Data Security

4 million Quidd user accounts dumped on hacker forum for download

The hacker forum is letting anyone download Quidd data.

Another day, another data breach – This time, it is the unsuspected users at Quidd having their personal data being circulated on the dark web and an infamous hacker forum for anyone to download.

Apparently, a hacker going by the online handle of “Protag” has published a massive trove of data belonging to Quidd, a marketplace for buying and selling digital collectibles through its Android and iOS apps.

The data was identified by the data breach research team at Risk Based Security. According to the company, the database was originally dumped on March 12th, 2020 and contained email addresses, usernames, and bcrypt hashed passwords of 3,954,416 users.

Screenshot of the data on hacker forum (Image: Hackread.com)

One of the benefits of using bcrypt is that it requires a salt by default. It uses a 128-bit salt and encrypts a 192-bit magic value which is hard to crack.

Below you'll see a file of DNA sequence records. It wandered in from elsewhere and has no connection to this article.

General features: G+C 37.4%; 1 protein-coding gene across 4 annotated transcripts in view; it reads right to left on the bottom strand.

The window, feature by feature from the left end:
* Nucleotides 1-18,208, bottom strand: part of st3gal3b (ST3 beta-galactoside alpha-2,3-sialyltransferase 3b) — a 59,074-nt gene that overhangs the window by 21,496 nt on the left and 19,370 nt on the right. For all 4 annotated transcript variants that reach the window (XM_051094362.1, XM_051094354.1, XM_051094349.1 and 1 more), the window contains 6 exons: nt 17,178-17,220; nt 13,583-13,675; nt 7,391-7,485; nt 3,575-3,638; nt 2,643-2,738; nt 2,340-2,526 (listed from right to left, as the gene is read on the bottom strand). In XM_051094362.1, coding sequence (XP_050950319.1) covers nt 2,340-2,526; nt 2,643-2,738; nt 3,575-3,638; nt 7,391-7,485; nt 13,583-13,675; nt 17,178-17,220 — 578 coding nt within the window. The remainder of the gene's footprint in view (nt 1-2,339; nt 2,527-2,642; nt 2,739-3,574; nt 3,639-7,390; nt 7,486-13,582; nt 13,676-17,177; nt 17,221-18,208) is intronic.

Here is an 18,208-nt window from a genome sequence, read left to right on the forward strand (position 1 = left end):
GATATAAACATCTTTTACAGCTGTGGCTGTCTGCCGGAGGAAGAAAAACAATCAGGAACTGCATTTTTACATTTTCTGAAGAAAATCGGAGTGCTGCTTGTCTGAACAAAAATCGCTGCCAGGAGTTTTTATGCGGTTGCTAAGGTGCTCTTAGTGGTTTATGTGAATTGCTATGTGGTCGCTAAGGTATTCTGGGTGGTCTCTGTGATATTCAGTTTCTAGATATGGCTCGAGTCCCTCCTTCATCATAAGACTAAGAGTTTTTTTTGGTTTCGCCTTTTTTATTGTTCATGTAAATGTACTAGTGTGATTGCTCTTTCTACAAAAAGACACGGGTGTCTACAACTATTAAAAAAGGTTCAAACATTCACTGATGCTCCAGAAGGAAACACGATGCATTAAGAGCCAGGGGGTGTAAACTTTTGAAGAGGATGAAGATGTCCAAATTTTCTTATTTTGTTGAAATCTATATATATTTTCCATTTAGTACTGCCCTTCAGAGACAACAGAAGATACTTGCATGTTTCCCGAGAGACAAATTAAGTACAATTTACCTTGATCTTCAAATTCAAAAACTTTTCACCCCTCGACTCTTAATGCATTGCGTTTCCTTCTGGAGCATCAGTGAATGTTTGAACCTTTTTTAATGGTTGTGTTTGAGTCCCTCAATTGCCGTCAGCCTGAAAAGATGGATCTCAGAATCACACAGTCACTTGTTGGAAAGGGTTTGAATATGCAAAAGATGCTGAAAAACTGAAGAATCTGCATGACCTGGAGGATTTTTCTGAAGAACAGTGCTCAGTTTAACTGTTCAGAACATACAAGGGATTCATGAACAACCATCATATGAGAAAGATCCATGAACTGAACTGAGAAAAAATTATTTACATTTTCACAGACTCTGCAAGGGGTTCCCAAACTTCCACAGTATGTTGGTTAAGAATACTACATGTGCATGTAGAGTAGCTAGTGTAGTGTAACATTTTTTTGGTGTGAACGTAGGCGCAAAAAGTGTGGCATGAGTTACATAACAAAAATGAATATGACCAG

It is worth noting that Quidd data is available on the same hacker forum where personal details of 1.41 million US-based doctors, 42 million Iranian phone numbers and terabytes of OnlyFans data is currently being sold.

On March 30th, the database resurfaced on the hacker forum for public download and Hackread.com can confirm that the data was up for download at the time of publishing this article. 

Screenshot of the data when re-uploaded on hacker forum (Image: Hackread.com)

The bad news is that since the database is available for free download, anyone can get their hands on it and use email addresses to carry out phishing or malware scams as seen previously. On the other hand, the research team at Risk Based Security has also confirmed that,

The data leak contains more than a thousand professional email addresses related to well-known entities including AIG, Experian, Target, Microsoft, Accenture, Virgin Media, Tutanota and the University of Pennsylvania. 

The fact that the database contains email addresses of professionals, it is without a doubt a blessing for cybercriminals, and state-sponsored hackers who have a history of targeting researchers and investigators.

Nevertheless, if you are a Quidd user, change your password right now, get in touch with the company yourself and do not click on any link claiming to be sent by Quidd as security advisory on the breach. Cybercriminals tend to use such situations to target users looking for answers about their personal data from targeted companies.

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